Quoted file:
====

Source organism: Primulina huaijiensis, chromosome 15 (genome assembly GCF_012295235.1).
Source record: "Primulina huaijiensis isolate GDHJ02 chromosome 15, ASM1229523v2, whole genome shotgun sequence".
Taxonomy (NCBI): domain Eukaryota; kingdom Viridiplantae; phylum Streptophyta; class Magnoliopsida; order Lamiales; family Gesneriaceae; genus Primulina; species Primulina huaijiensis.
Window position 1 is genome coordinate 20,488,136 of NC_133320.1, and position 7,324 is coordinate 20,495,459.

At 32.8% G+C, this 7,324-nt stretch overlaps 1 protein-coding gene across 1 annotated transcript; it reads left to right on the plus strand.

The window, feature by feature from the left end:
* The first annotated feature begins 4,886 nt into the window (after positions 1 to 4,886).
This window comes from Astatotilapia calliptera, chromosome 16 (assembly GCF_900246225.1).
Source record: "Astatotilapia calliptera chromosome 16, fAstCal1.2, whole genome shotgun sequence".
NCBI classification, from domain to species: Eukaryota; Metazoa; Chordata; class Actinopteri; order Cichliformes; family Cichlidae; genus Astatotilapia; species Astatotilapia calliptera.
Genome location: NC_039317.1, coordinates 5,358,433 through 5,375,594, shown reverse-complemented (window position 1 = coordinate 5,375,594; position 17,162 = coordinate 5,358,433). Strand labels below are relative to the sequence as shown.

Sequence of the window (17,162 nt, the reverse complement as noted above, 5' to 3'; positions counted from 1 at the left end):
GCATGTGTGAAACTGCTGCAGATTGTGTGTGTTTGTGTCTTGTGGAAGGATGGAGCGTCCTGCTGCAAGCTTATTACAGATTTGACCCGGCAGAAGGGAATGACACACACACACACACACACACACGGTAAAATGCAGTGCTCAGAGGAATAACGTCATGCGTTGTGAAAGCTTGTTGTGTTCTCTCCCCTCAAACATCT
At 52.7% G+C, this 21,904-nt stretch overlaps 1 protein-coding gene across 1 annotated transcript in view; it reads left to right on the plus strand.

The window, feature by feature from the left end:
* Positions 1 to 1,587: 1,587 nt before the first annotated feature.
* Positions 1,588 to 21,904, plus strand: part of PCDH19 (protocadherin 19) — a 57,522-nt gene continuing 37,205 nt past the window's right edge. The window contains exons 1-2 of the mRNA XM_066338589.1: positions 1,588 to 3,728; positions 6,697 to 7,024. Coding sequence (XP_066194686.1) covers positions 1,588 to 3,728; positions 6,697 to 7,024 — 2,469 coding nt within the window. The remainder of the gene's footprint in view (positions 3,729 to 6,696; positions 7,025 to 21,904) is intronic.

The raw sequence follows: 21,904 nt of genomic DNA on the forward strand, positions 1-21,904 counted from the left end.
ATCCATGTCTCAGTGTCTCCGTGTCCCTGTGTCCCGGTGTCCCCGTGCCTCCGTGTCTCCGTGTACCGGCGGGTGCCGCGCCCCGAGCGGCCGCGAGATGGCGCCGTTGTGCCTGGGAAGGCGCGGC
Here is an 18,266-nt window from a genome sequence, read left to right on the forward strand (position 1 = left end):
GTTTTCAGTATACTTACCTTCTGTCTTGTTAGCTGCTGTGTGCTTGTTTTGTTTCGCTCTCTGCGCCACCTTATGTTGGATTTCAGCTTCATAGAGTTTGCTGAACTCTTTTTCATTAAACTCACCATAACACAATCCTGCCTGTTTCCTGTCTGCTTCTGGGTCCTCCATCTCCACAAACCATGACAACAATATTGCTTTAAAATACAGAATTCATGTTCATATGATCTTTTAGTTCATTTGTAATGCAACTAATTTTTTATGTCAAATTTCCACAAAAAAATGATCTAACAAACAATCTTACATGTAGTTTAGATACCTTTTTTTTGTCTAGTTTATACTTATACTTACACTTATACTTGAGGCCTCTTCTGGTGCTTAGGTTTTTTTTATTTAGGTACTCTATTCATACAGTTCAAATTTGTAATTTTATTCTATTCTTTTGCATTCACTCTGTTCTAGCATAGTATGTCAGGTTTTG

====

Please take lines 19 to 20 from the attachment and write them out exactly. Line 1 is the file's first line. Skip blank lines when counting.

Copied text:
ATCCATGTCTCAGTGTCTCCGTGTCCCTGTGTCCCGGTGTCCCCGTGCCTCCGTGTCTCCGTGTACCGGCGGGTGCCGCGCCCCGAGCGGCCGCGAGATGGCGCCGTTGTGCCTGGGAAGGCGCGGC
Here is an 18,266-nt window from a genome sequence, read left to right on the forward strand (position 1 = left end):